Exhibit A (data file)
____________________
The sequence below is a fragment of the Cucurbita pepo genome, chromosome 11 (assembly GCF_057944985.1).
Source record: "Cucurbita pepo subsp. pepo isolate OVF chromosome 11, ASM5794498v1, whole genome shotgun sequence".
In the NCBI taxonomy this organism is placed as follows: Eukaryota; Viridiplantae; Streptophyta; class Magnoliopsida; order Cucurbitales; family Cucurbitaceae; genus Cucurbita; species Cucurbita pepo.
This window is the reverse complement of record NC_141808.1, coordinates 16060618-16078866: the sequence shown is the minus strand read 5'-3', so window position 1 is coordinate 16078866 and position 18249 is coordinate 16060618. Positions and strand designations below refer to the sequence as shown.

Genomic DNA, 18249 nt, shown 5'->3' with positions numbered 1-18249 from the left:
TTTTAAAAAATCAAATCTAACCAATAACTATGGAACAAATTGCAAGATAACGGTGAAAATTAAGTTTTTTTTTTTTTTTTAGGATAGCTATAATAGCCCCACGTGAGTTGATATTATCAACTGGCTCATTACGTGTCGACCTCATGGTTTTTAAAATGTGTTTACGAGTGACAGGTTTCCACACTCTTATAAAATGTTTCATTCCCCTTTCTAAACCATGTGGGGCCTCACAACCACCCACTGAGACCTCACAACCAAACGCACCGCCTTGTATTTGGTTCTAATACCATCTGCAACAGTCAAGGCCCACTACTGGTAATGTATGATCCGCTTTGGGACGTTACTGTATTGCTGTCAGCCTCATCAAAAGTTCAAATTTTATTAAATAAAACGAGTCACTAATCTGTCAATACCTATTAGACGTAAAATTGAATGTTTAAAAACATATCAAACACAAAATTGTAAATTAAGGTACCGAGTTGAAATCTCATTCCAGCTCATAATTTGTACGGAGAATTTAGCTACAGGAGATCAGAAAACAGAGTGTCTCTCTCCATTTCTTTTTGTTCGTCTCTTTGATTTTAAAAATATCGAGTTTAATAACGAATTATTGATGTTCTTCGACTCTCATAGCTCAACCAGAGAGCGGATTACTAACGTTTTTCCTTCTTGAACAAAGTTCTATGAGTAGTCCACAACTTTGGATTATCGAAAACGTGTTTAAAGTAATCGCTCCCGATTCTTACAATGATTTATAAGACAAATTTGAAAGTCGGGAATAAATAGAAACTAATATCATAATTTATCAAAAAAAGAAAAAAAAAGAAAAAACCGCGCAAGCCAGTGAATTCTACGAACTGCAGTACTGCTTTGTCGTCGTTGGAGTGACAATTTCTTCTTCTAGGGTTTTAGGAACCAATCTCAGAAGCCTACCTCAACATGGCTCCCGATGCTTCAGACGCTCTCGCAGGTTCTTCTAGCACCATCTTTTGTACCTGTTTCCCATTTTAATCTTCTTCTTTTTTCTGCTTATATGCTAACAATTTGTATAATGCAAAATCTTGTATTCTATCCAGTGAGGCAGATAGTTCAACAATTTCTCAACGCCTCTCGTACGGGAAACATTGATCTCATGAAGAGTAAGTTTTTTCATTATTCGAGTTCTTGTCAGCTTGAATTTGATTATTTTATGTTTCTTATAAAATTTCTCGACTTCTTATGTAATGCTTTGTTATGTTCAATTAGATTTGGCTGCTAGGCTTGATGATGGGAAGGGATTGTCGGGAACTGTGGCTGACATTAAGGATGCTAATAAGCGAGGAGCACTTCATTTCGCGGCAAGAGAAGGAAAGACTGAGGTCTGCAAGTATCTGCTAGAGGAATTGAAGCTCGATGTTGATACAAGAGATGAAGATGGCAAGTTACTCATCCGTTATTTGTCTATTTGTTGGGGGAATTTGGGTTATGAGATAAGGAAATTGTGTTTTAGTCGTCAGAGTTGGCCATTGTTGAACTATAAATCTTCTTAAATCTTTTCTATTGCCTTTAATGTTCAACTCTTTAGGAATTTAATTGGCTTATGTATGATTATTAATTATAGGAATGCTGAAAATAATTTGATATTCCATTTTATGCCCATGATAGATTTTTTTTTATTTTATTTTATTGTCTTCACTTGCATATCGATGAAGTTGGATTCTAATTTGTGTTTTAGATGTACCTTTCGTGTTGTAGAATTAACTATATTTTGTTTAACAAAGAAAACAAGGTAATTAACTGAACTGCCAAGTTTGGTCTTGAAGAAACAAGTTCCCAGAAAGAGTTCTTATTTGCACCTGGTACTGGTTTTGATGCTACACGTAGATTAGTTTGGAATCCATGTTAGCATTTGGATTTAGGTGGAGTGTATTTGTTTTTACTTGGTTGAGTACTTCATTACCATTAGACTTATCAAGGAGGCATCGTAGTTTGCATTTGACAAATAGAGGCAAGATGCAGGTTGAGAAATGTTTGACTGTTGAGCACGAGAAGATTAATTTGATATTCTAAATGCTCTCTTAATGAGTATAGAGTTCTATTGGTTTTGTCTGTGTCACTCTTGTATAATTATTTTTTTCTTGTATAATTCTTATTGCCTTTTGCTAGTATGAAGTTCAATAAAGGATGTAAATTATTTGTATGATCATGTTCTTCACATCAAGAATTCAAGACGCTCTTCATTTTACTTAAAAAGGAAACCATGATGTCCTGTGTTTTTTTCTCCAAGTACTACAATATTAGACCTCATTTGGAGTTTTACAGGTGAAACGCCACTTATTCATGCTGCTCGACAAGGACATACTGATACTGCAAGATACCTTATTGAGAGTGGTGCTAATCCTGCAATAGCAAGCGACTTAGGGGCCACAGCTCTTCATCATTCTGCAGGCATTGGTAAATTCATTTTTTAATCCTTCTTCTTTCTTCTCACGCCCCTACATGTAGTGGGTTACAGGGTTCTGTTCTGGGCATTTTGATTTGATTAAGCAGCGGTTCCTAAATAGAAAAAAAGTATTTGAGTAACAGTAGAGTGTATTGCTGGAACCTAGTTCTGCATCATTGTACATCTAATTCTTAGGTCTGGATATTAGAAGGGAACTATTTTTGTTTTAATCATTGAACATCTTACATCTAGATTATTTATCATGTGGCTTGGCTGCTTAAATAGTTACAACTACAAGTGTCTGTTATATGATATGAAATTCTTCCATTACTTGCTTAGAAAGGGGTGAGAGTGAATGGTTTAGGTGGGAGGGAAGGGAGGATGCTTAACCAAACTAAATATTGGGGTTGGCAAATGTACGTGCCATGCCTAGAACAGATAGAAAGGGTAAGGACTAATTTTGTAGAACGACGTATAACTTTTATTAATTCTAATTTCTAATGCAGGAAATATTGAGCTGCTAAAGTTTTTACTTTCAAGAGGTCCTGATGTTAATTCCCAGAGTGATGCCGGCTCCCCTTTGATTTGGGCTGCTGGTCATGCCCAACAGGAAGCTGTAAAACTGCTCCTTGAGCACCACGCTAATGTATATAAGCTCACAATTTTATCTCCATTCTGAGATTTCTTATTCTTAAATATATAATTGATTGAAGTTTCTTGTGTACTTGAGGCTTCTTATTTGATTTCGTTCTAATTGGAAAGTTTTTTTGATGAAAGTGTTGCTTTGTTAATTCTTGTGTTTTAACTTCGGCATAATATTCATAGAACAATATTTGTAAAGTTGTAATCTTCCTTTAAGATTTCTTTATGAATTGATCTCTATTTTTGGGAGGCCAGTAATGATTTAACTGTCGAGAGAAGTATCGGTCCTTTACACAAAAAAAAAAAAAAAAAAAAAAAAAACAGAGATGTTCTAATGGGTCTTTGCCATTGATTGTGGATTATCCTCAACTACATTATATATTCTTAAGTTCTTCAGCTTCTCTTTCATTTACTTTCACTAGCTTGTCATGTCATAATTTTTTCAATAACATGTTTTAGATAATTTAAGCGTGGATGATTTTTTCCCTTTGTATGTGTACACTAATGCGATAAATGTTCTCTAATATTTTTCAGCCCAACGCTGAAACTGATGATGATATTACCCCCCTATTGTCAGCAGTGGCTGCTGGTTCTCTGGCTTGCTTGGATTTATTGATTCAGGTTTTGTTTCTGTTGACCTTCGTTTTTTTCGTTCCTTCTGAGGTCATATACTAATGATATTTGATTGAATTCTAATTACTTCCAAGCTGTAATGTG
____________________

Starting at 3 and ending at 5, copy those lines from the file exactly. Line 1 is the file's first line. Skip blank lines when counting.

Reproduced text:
In the NCBI taxonomy this organism is placed as follows: Eukaryota; Viridiplantae; Streptophyta; class Magnoliopsida; order Cucurbitales; family Cucurbitaceae; genus Cucurbita; species Cucurbita pepo.
This window is the reverse complement of record NC_141808.1, coordinates 16060618-16078866: the sequence shown is the minus strand read 5'-3', so window position 1 is coordinate 16078866 and position 18249 is coordinate 16060618. Positions and strand designations below refer to the sequence as shown.

Genomic DNA, 18249 nt, shown 5'->3' with positions numbered 1-18249 from the left: